The copyright for an Amish-created quilt design has been acquired by a Lancaster County retailer called Almost Amish, and they are enforcing it.  From the Lancaster Online article:

From now on, Light in the Valley, a quilt pattern that creates an optical illusion that lends it a three-dimensional effect, can no longer be quilted.

That particular pattern has been copyrighted, and Almost Amish, the company that bought the copyright, has sent letters from its attorney to representatives of Lancaster County quilt shops and nearly every volunteer fire company here that hosts a mud sale, telling them to cease and desist selling that quilt.

The Light in the Valley quilt (Google search for an image) is a design with a 3-D effect which was created and copyrighted by an Amish woman named Mary Beiler, who later sold the copyright to Almost Amish.  While Beiler did not enforce the copyright, Almost Amish’s owners Ken and Sally Treadwell intend to do so:

“We have stopped numerous people from selling and making this quilt,” Treadwell said. “We have an attorney that has informed the Mennonite Central Committee that they can’t sell it anymore.”

On hearing the news, one local quilt retailer was “shocked”, saying “I don’t think it’s something a Christian would do.”  Owners of non-Almost Amish Light in the Valley quilts don’t sound happy either, as they apparently can’t be sold.  For similar reasons, people involved in mud sales also sound annoyed:

“I think it’s a bunch of bunk,” said West Earl Fire Company mud sale chairman Wesley Martin. “For us, as a fire company depending on donations and things from our personnel who want to help, it’s not the most pleasant way to help.”

I asked Amish quilt historian Janneken Smucker her thoughts on the issue.  Her response:

Protecting a pattern by enforcing copyright is very unusual in the Amish quilt industry, since taking legal action runs against the grain of Amish humility and is usually not allowed under the Ordnung.

Historically, quilt patterns have been shared freely among community members. Prior to the advent of the booming commercial market for quilts, friends, neighbors, and relatives borrowed and adapted one another’s quilt patterns, with particularly gifted designers receiving requests for patterns or pieced tops. Trendy patterns spread throughout given settlements. This continues today, with an eye toward which patterns are most popular among consumers.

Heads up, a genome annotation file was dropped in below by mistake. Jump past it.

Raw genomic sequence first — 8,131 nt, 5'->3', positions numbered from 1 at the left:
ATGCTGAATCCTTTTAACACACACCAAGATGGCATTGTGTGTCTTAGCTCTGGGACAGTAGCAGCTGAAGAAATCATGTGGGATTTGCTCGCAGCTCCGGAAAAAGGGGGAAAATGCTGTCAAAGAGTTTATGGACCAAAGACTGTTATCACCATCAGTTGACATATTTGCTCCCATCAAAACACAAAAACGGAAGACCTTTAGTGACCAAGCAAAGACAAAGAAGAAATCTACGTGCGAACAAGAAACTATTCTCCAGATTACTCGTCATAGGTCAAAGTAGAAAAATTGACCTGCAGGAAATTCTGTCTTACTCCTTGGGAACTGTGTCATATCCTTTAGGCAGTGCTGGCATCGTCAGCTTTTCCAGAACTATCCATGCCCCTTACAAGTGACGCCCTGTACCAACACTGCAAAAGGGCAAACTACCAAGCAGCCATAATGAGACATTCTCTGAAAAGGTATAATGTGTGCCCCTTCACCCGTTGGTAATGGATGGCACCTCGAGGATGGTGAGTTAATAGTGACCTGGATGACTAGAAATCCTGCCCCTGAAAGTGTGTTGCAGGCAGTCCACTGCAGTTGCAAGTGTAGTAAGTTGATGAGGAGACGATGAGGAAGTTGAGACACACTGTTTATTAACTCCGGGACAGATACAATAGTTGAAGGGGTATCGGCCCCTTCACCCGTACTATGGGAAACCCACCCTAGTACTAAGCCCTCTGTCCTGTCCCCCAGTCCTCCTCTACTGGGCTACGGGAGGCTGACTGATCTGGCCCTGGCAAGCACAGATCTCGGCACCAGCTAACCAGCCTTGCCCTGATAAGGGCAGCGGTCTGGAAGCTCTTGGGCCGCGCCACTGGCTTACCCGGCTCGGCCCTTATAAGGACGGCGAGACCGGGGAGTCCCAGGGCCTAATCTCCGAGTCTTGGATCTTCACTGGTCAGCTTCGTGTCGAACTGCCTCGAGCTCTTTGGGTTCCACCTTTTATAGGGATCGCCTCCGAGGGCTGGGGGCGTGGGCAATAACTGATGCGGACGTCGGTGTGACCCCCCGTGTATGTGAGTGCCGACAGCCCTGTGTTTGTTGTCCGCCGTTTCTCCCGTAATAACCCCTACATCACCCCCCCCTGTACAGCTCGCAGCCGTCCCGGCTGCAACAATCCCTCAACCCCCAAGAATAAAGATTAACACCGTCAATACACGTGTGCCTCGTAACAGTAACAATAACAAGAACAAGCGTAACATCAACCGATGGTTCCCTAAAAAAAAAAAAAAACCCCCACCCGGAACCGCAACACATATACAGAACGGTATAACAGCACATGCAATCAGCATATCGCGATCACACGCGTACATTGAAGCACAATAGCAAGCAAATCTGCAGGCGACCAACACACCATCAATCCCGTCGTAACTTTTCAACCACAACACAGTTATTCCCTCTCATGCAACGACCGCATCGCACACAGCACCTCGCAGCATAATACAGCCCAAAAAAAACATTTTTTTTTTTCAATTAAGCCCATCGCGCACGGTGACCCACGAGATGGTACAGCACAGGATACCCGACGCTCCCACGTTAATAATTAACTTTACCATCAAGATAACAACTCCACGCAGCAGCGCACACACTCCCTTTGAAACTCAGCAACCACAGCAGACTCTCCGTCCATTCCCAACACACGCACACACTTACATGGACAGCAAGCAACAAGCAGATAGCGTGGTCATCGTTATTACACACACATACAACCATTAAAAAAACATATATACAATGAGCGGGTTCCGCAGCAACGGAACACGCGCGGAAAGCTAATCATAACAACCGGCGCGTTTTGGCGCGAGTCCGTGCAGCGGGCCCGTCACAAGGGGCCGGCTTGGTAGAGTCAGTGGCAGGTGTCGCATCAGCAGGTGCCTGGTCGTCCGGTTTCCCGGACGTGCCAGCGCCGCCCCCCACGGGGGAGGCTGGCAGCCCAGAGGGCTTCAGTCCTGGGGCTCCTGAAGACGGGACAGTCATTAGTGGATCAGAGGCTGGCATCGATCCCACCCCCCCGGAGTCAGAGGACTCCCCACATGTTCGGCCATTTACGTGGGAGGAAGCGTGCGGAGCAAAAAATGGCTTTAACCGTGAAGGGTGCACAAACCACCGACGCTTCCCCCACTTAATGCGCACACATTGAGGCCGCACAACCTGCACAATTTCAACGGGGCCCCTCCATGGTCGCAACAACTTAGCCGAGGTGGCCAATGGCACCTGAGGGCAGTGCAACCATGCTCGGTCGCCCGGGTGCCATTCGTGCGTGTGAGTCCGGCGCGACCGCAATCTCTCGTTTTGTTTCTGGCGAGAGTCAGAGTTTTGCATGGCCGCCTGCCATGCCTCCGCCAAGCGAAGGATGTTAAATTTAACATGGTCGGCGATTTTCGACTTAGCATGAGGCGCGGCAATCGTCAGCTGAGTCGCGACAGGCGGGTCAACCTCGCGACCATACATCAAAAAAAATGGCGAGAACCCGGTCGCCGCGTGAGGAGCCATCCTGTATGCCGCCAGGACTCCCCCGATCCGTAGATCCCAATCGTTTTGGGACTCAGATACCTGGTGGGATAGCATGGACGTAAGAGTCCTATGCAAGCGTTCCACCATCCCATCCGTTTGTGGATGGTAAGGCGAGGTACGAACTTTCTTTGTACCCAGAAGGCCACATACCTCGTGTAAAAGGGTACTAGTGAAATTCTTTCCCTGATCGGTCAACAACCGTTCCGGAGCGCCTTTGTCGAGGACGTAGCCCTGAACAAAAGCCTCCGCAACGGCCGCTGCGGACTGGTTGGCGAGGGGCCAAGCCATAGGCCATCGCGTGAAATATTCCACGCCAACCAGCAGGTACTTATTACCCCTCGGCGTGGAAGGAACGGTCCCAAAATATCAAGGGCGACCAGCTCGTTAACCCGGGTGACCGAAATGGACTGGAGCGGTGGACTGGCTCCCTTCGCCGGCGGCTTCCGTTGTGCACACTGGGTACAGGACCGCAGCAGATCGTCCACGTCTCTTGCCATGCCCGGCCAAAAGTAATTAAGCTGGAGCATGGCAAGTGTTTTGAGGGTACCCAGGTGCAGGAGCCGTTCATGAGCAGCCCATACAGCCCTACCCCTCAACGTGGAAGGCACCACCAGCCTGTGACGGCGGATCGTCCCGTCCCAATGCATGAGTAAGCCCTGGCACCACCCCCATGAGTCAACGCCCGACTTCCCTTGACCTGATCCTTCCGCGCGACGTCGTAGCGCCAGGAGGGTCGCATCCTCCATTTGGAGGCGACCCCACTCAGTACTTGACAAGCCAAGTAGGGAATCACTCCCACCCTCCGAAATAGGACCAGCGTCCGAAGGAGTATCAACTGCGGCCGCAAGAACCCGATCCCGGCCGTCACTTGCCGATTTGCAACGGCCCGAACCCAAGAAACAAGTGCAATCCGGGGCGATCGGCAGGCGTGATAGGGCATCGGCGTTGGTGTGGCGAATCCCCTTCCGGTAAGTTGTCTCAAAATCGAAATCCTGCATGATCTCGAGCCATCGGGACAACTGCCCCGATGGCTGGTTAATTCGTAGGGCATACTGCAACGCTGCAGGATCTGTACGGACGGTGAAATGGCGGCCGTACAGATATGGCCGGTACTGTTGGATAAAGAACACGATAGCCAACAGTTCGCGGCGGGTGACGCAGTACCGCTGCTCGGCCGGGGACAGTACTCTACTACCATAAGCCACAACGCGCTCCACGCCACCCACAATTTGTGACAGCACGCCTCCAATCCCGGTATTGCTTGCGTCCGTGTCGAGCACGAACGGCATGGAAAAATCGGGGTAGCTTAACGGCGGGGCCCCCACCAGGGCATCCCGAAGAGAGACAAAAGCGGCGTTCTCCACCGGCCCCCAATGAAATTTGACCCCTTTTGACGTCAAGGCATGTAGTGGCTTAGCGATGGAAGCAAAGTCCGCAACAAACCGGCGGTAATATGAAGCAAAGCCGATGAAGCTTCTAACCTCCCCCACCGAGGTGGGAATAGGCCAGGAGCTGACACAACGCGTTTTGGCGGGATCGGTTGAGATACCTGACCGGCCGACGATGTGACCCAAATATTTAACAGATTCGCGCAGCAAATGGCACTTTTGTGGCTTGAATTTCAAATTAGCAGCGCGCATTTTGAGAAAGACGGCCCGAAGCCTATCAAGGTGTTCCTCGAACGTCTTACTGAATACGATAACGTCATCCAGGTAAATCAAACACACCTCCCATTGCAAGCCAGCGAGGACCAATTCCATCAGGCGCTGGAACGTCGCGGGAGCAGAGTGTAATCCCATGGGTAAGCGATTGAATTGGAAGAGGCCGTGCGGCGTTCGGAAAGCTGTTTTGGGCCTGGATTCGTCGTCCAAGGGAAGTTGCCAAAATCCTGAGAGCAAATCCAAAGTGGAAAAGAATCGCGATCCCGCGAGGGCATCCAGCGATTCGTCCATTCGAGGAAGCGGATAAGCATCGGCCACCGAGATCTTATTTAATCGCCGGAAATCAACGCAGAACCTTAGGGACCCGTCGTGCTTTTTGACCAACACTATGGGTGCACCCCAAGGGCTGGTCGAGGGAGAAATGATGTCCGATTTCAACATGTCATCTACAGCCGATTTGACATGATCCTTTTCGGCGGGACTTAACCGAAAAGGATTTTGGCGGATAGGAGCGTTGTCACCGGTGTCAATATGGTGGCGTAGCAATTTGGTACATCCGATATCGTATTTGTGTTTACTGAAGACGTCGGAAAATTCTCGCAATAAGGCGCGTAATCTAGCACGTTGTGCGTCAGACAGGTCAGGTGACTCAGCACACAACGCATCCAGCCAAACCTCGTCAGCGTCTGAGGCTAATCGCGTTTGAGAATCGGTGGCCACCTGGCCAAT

Quilt entrepreneurs want to make quilts that will sell, and enforcing copyright certainly is a way to protect one’s design. Many of the quilts sold in Lancaster County are based on commercially available patterns, which by law are protected by copyright, but rarely has this copyright been enforced.

The “right” thing to do?

I can understand why someone would want to protect ownership of a unique creation.  As Will Hutchinson, assistant chief of the Strasburg Fire Company says in the story, “The Almost Amish company, in a way, is protecting people’s creative rights.”

When I was researching my Amish business book, I remember one Amish furniture craftsmen who expressed annoyance at having his designs copied by others. Legal action is not the Amish way, so he had little option other than to be annoyed. This company is Almost Amish, not Totally Amish, so different rules are in place.

Amish Quilt Auction Benefit

Benefit auctions may be inconvenienced by the copyright enforcement (pictured: not a Light in the Valley quilt)

My thoughts after reading the story was that this would generate bad press (most of the comments in the story are negative towards Almost Amish, as are most reader comments).

At the same time, it is one way to draw attention to your business, intentional or not. I was not aware of a pattern called Light in the Valley before this…now I am.

A year from now when this story is forgotten, people wanting this pattern will have only one place to go.  This may set an example for creators of unique quilt designs in future, though an owner of Almost Amish doesn’t seem to think so.

Many other unique creations are copyrighted and patented, after all, including inventions created by Amish people.  Maybe this is just the next step in the commodification of Amish quilts.

However the fact that this is an Amish quilt and not an obscure widget may place it in a different category for some.  Quilting is symbolic of the Amish.  It’s traditionally a communal practice, and both quilts and their designs have been passed down from one generation to the next.  Like the Amish practice of transferring farmland over generations, Amish quilting has a flavor of stewardship over ownership.

Additionally, the fact that these are non-Amish people who now hold copyright to an Amish-created design (even though it was copyrighted and then freely sold by an Amish person) may rub some the wrong way–all the more so given the emotional weight attached to Amish quilts.

What do you think?

Amish quilt auction photo: ShipshewanaIndiana


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